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EDITORIAL
from issue no. 01 - 2007

A memory of Don Primo


Among the papers from my student days I have come across the notes taken during a meeting of the Federation of Italian Catholic University Students (FUCI) with Don Primo Mazzolari, the combative priest from Cremona who was tenaciously opposed by Farinacci’s fascists but also viewed with considerable reservation by circles in the Roman Curia


Giulio Andreotti


Don Primo Mazzolari

Don Primo Mazzolari

Among the papers from my student days I have come across the notes taken during a meeting of the Federation of Italian Catholic University Students (FUCI) with Don Primo Mazzolari, the combative priest from Cremona who was tenaciously opposed by Farinacci’s fascists but also viewed with considerable reservation by circles in the Roman Curia.
Cremona was a quite peculiar area where the process whereby Fascism became middle-class never took place, after all the voices of even minimal opposition had been silenced. And even the slogans written on the walls asserted that Mussolini was always right. A university professor (who became a member of parliament after the war) even wrote an essay on the “Perpetual Duce”. One’s duty was that of not disturbing the “Great Navigator”.
Even some Catholic circles, perhaps considering it a lesser evil, had settled comfortably into the politically uniform status. The Conciliation between the State and Church was both cause and effect of that co-habitation (in the agitated years after World War I). Don Sturzo had been sent into exile and the surviving leaders of the “Popular” party were advised to keep out of politics. Some, like De Gasperi, were subjected to persecution. The State Archives contain the dossiers of these politicians who were “under surveillance” and ill looked on because they had not aligned themselves.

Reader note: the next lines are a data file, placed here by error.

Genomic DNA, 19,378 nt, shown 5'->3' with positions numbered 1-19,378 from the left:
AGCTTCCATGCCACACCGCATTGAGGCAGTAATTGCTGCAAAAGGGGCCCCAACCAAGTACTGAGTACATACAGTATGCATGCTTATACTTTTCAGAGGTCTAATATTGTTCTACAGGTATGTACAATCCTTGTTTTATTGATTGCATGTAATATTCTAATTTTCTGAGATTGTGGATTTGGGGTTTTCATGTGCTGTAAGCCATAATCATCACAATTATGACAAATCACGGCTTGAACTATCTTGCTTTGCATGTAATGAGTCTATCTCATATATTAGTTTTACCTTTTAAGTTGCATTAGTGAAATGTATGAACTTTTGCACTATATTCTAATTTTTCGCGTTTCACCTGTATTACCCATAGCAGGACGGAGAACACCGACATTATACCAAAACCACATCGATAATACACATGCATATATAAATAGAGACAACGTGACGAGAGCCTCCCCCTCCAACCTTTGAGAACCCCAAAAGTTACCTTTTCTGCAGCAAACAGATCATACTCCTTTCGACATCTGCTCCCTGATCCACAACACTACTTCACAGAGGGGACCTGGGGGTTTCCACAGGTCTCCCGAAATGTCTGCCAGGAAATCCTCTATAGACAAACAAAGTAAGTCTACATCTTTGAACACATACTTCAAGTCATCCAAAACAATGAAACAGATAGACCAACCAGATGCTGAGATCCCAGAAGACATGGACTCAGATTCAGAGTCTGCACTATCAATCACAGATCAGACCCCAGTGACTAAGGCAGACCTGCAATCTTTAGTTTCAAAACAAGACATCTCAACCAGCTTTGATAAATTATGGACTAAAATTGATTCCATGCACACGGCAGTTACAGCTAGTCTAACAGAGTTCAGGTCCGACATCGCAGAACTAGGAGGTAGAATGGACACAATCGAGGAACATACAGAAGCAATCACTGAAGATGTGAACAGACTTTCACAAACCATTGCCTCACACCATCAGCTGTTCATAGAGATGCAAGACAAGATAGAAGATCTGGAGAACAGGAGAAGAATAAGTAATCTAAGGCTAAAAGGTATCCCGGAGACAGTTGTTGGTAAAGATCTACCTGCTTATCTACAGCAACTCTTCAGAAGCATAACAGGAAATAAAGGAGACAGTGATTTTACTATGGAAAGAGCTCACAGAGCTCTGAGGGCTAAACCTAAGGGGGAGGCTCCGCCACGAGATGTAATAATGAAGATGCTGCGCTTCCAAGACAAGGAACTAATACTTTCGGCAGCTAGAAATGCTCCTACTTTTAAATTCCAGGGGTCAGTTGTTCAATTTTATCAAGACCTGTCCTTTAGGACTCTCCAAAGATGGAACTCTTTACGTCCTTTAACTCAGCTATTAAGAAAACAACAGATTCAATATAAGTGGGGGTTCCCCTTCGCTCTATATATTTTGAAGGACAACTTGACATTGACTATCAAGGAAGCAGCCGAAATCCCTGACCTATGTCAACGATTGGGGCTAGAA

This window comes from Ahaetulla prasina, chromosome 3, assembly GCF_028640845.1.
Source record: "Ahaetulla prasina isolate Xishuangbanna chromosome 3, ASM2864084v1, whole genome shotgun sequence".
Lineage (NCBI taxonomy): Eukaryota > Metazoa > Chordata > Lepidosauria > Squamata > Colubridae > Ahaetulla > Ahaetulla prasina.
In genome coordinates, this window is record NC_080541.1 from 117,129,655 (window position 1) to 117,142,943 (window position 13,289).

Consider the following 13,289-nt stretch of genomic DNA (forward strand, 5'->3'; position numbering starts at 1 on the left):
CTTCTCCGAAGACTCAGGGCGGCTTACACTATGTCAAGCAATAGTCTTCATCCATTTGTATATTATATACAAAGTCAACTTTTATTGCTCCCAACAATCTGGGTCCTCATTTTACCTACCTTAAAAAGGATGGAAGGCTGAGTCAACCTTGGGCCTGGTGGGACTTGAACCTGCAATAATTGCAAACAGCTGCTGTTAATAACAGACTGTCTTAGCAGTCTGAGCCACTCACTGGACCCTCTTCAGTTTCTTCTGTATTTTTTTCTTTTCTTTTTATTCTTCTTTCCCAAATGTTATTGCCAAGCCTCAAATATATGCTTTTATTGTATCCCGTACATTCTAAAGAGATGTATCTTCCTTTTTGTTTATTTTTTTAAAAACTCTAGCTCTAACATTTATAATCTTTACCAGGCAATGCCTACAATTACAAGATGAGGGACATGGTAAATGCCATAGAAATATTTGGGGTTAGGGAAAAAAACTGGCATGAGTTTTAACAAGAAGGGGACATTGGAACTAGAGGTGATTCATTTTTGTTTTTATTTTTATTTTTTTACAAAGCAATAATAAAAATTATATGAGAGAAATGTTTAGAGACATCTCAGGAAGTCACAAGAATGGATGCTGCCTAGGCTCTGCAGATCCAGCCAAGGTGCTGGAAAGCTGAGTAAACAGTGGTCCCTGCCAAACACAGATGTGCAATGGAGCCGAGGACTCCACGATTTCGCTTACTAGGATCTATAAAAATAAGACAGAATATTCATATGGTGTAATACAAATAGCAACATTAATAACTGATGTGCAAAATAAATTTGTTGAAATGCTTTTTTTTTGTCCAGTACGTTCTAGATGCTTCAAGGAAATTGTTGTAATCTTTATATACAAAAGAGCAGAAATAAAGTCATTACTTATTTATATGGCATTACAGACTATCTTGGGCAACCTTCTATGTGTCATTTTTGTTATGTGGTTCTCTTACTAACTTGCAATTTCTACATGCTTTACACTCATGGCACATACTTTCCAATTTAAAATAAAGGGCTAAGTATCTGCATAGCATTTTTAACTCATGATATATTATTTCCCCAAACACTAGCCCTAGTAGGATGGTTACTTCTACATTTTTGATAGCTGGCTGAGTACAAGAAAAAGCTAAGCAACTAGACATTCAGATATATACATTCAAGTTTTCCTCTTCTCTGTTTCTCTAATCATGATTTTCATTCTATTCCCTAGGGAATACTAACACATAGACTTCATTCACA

Pius XI was long attributed with praising Mussolini as the “man of the Providence”. In truth what he said was only that Providence had let him meet a man with whom it had become possible to reconcile Church and State. Before Fascism attempts in that direction had failed.
Vittorio Emanuele Orlando had come close to the solution. During the peace conference in Paris he had met the envoy of the Holy See (Bonaventura Cerretti, later cardinal) arriving at a definitive draft. The ministerial crisis – they were frequent then – prevented its formalization. But some phrases from it are to be found in the Concordat of 1929, like for example, curiously, the ban prohibiting clergy from enrolling in parties (in 1929 only the Party existed).
There were those who attributed the detente to the Milanese roots both of Fascism and of Pope Ratti. They may have helped, but they were no more than contingent co-causes. The times were ripe for moving beyond the situation created by the occupation of the Papal States in 1870. And certain openings by the fascists (such as religious instruction in schools and the role of the chaplains in the Balilla organization for young fascists) facilitated the detente.
Pius XI went in public fashion to Castel Gandolfo in 1938 (during the State visit of Hitler) declaring he could not be in Rome while homage was being paid to a cross (the “hooked” one of the Nazis) that was not that of Christ